AFTER telling stories to young Malaysians, I always walk away with the feeling that I have created another group of “hikayat warriors” to help me ensure that our historical sagas (hikayat) and folklore will be remembered and loved.
As Malaysia’s best-known bilingual poet Professor Emeritus Muhammad Haji Salleh said: “The concept of an ideal, equal, caring and sustainable society lies in its folklore and here are embedded the central thoughts, psyche, and wisdom of the people. Therefore, it is crucial that we preserve them.”
During my storytelling sessions, I see the faces of my young audience lighting up especially when they hear tales from their home states. They can clearly identify with the stories. This creates a sense of belonging and builds self-confidence. That is why we need to commit to adding the A (for Art) to STEM (science, technology, engineering, and mathematics) in our education policy. The STEAM approach would be ideal, as everywhere we look, the battle cry is for more well-rounded “life champions”. Stories and storytelling can contribute greatly to this endeavour.
Hikayat and other historical literature give our younger generation an insight into not just well-written works but also history, geography, creative thinking and, sometimes, even science.
More than 30 years before man landed on the moon, Hergé had already illustrated in The Adventures of Tintin how the eponymous hero and his friend Captain Haddock flew to the moon in a rocket.
In Sejarah Melayu, it is related that a great king, Raja Chulan, delved into the depths of the sea in a pesawat peti kaca to arrive in Dika, an underwater kingdom.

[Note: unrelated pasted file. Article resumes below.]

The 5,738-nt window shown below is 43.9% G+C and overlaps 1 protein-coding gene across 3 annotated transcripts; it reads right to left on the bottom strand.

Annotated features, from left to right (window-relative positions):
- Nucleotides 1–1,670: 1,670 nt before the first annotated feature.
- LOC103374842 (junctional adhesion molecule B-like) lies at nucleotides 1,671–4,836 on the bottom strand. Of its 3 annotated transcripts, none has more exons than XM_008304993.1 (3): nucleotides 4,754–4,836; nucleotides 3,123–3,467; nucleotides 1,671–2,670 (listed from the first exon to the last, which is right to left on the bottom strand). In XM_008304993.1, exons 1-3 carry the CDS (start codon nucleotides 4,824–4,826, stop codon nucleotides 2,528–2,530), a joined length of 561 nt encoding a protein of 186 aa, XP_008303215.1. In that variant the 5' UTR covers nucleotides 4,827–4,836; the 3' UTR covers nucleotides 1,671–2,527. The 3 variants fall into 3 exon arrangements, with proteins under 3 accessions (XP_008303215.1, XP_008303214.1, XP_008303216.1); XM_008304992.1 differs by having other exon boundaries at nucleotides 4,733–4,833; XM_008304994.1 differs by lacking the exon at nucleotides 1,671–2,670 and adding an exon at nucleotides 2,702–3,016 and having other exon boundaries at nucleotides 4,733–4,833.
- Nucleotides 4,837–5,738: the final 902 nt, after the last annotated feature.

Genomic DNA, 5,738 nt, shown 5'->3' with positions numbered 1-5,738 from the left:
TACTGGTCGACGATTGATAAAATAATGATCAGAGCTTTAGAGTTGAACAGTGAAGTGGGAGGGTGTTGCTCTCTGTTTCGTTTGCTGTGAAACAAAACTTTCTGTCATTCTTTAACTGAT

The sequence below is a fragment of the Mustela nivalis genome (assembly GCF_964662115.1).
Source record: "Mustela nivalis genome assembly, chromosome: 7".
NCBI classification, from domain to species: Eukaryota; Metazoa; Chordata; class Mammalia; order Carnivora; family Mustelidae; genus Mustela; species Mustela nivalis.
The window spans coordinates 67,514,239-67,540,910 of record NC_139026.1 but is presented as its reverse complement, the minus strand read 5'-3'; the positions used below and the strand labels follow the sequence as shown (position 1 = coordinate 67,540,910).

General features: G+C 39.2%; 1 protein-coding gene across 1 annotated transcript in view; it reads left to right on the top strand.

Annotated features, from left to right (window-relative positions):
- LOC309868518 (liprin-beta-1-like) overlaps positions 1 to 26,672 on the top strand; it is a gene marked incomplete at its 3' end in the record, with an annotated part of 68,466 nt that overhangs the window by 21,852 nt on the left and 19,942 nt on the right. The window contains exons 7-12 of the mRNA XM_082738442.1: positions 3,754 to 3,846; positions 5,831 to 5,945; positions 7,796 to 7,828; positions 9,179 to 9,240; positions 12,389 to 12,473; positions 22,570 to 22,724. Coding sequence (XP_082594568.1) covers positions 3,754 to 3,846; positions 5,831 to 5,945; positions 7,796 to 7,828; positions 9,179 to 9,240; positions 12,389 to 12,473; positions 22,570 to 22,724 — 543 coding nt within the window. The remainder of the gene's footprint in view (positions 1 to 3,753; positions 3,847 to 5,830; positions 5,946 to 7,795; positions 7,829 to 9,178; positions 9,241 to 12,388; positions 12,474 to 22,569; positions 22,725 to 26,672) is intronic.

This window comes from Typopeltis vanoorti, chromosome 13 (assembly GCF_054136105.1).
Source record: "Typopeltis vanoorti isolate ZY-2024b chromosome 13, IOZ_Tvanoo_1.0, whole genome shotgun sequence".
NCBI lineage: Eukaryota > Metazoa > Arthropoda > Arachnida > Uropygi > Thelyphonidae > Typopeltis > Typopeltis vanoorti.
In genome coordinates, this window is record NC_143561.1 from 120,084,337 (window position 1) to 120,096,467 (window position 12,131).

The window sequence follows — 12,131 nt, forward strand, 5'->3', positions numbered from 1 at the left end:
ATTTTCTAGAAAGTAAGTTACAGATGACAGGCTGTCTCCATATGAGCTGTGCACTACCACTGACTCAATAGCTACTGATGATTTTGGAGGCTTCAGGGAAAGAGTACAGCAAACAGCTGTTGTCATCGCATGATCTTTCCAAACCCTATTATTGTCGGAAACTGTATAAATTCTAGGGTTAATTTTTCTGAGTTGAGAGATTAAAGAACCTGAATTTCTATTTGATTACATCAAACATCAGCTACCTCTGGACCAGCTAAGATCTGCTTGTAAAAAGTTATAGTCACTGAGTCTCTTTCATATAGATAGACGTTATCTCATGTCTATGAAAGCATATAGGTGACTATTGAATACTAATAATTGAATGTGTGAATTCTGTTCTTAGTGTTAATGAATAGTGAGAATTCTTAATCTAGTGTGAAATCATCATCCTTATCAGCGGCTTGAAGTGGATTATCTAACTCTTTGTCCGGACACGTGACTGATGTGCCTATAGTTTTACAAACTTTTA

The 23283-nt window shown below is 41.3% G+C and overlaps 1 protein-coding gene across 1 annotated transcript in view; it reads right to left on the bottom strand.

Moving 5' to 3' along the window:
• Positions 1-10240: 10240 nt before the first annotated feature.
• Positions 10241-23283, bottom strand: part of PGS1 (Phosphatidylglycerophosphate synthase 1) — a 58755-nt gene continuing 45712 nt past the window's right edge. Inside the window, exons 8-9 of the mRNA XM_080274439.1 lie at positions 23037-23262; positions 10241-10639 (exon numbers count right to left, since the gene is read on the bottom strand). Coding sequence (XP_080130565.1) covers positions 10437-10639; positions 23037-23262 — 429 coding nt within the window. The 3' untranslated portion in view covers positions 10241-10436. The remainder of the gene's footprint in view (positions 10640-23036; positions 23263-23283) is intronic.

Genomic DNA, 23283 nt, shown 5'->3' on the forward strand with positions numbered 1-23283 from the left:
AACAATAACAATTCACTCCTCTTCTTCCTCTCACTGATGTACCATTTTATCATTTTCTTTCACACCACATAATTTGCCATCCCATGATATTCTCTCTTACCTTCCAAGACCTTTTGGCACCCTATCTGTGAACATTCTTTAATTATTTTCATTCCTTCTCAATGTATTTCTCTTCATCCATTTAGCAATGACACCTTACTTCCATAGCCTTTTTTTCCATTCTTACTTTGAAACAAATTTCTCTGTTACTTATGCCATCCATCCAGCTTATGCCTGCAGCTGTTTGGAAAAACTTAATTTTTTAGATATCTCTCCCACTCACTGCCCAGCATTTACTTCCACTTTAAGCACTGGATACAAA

The Malay sagas, legends and folklore are among the most popular literature preserved in our Malay manuscripts and through oral storytelling. These stories, and those from our highly-acclaimed traditional dance theatres Mak Yong and Mek Mulung, hold the key to understanding and re-visualising our ancient world.
But beyond that, they contain a wealth of Malay knowledge on topics ranging from governance, protocol, diplomacy, architecture, shipbuilding, weaponry and textiles to medicinal practices, literature, entertainment, music, dance, wisdom and creative thinking.
They reflect an advanced culture of rich literature, heritage and a cosmopolitan life practised centuries ago, and encapsulate the psyche and intrinsic values of the Malays as a people.
More often than not, historical literature allows students to experience various cultures, time periods and our predecessors’ way of life. This in turn helps to develop critical thinking skills. As such, our students would place immense value on their national culture and would be more likely to appreciate their roots in the current milieu.
Imagine how wonderful our tourist attractions would be if there is a story tied to every destination, craft and product.
Today, it is important to share with the younger generation how these old forms of knowledge remain relevant and are in fact vital in forging our future aspirations in the modern world. They are key to our moving forward from strength to strength, and building our nation one generation at a time.
(The writer is a member of Persatuan Sastera Lisan Malaysia, author and storyteller.)